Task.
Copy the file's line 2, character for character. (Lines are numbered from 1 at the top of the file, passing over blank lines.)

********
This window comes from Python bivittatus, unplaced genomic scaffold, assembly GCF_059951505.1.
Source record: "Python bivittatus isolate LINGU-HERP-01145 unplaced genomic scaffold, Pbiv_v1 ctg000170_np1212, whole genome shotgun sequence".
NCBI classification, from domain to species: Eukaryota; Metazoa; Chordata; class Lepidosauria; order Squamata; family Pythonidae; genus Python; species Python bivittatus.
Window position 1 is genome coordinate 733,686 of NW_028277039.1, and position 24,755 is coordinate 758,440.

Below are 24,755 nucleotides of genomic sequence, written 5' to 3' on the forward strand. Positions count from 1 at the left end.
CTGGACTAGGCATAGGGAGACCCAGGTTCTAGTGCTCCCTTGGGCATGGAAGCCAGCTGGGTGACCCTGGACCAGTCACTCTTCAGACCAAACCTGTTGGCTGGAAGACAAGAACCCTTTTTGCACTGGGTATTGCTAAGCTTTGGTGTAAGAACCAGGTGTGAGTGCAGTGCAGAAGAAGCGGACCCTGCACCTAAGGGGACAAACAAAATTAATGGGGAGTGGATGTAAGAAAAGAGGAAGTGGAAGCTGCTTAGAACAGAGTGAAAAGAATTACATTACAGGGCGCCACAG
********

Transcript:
Source record: "Python bivittatus isolate LINGU-HERP-01145 unplaced genomic scaffold, Pbiv_v1 ctg000170_np1212, whole genome shotgun sequence".